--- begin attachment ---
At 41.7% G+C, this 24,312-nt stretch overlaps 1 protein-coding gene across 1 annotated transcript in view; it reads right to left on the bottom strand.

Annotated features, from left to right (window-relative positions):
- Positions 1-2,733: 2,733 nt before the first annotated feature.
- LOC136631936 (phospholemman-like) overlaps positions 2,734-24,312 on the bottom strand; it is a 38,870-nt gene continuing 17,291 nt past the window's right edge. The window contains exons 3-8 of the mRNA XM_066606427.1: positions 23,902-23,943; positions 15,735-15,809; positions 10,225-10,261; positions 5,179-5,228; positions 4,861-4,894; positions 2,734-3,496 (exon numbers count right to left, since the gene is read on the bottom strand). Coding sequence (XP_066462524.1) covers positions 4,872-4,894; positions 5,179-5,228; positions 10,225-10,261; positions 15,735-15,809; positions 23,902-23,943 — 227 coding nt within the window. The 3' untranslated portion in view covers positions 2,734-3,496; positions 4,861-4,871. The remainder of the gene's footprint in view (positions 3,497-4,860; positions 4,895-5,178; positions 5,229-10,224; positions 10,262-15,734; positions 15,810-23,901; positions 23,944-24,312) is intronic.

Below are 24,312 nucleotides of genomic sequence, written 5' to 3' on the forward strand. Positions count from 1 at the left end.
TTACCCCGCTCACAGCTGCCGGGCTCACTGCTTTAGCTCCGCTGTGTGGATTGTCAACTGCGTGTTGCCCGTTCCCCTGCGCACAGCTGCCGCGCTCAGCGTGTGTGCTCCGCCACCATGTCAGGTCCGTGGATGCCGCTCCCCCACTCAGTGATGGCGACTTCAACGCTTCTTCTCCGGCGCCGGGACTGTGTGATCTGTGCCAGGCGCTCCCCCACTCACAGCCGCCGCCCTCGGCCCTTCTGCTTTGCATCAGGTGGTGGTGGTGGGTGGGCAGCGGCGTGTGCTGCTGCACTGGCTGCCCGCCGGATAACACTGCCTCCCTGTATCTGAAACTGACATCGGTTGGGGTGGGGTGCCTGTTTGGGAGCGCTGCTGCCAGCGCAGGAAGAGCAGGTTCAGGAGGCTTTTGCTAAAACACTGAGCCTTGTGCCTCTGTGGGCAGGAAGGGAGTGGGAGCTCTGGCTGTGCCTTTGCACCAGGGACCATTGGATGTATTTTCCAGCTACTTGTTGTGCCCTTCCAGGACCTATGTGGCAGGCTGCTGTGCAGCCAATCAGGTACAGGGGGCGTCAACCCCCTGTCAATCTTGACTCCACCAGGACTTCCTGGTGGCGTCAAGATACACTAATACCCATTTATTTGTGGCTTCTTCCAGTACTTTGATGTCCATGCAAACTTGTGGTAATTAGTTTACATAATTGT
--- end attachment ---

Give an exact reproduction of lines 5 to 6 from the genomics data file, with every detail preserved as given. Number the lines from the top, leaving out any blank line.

Below are 24,312 nucleotides of genomic sequence, written 5' to 3' on the forward strand. Positions count from 1 at the left end.
TTACCCCGCTCACAGCTGCCGGGCTCACTGCTTTAGCTCCGCTGTGTGGATTGTCAACTGCGTGTTGCCCGTTCCCCTGCGCACAGCTGCCGCGCTCAGCGTGTGTGCTCCGCCACCATGTCAGGTCCGTGGATGCCGCTCCCCCACTCAGTGATGGCGACTTCAACGCTTCTTCTCCGGCGCCGGGACTGTGTGATCTGTGCCAGGCGCTCCCCCACTCACAGCCGCCGCCCTCGGCCCTTCTGCTTTGCATCAGGTGGTGGTGGTGGGTGGGCAGCGGCGTGTGCTGCTGCACTGGCTGCCCGCCGGATAACACTGCCTCCCTGTATCTGAAACTGACATCGGTTGGGGTGGGGTGCCTGTTTGGGAGCGCTGCTGCCAGCGCAGGAAGAGCAGGTTCAGGAGGCTTTTGCTAAAACACTGAGCCTTGTGCCTCTGTGGGCAGGAAGGGAGTGGGAGCTCTGGCTGTGCCTTTGCACCAGGGACCATTGGATGTATTTTCCAGCTACTTGTTGTGCCCTTCCAGGACCTATGTGGCAGGCTGCTGTGCAGCCAATCAGGTACAGGGGGCGTCAACCCCCTGTCAATCTTGACTCCACCAGGACTTCCTGGTGGCGTCAAGATACACTAATACCCATTTATTTGTGGCTTCTTCCAGTACTTTGATGTCCATGCAAACTTGTGGTAATTAGTTTACATAATTGT